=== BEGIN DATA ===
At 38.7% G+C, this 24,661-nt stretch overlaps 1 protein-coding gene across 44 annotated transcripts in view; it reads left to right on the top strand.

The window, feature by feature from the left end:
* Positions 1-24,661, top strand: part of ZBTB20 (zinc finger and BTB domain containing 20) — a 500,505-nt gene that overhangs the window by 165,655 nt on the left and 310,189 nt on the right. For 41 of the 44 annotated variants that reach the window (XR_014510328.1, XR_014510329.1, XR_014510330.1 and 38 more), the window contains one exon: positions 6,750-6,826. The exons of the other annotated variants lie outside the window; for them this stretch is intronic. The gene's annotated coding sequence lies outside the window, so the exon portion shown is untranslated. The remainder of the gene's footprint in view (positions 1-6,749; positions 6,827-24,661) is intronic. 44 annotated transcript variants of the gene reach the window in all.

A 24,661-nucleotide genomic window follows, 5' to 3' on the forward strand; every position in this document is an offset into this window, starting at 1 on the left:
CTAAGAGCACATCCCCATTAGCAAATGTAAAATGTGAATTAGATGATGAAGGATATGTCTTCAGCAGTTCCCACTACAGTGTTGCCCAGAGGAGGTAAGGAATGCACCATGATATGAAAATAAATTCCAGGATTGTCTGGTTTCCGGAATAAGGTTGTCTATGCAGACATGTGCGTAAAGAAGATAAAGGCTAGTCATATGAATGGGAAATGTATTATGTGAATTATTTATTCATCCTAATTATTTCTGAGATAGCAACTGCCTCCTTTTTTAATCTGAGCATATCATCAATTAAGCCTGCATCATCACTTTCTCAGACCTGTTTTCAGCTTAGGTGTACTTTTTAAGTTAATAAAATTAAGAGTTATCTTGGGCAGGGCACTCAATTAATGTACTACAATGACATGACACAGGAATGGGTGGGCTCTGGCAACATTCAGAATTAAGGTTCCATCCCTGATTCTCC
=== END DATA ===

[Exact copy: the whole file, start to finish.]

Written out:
At 38.7% G+C, this 24,661-nt stretch overlaps 1 protein-coding gene across 44 annotated transcripts in view; it reads left to right on the top strand.

The window, feature by feature from the left end:
* Positions 1-24,661, top strand: part of ZBTB20 (zinc finger and BTB domain containing 20) — a 500,505-nt gene that overhangs the window by 165,655 nt on the left and 310,189 nt on the right. For 41 of the 44 annotated variants that reach the window (XR_014510328.1, XR_014510329.1, XR_014510330.1 and 38 more), the window contains one exon: positions 6,750-6,826. The exons of the other annotated variants lie outside the window; for them this stretch is intronic. The gene's annotated coding sequence lies outside the window, so the exon portion shown is untranslated. The remainder of the gene's footprint in view (positions 1-6,749; positions 6,827-24,661) is intronic. 44 annotated transcript variants of the gene reach the window in all.

A 24,661-nucleotide genomic window follows, 5' to 3' on the forward strand; every position in this document is an offset into this window, starting at 1 on the left:
CTAAGAGCACATCCCCATTAGCAAATGTAAAATGTGAATTAGATGATGAAGGATATGTCTTCAGCAGTTCCCACTACAGTGTTGCCCAGAGGAGGTAAGGAATGCACCATGATATGAAAATAAATTCCAGGATTGTCTGGTTTCCGGAATAAGGTTGTCTATGCAGACATGTGCGTAAAGAAGATAAAGGCTAGTCATATGAATGGGAAATGTATTATGTGAATTATTTATTCATCCTAATTATTTCTGAGATAGCAACTGCCTCCTTTTTTAATCTGAGCATATCATCAATTAAGCCTGCATCATCACTTTCTCAGACCTGTTTTCAGCTTAGGTGTACTTTTTAAGTTAATAAAATTAAGAGTTATCTTGGGCAGGGCACTCAATTAATGTACTACAATGACATGACACAGGAATGGGTGGGCTCTGGCAACATTCAGAATTAAGGTTCCATCCCTGATTCTCC